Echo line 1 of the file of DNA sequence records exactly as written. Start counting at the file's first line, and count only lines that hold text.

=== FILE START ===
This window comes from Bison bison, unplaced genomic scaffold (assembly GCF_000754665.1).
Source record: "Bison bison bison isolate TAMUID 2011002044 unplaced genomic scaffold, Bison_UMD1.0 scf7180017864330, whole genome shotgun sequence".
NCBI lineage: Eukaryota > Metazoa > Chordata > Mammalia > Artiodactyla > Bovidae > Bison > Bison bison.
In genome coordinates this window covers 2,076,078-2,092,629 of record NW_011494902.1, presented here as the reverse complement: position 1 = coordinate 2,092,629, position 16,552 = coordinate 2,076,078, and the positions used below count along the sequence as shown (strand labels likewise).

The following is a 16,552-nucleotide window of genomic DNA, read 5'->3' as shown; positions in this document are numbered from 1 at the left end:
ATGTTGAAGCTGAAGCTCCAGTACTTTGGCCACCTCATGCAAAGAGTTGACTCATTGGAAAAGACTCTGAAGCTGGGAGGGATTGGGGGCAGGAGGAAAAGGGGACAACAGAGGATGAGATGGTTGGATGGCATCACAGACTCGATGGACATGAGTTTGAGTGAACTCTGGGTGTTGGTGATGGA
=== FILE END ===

This window comes from Bison bison, unplaced genomic scaffold (assembly GCF_000754665.1).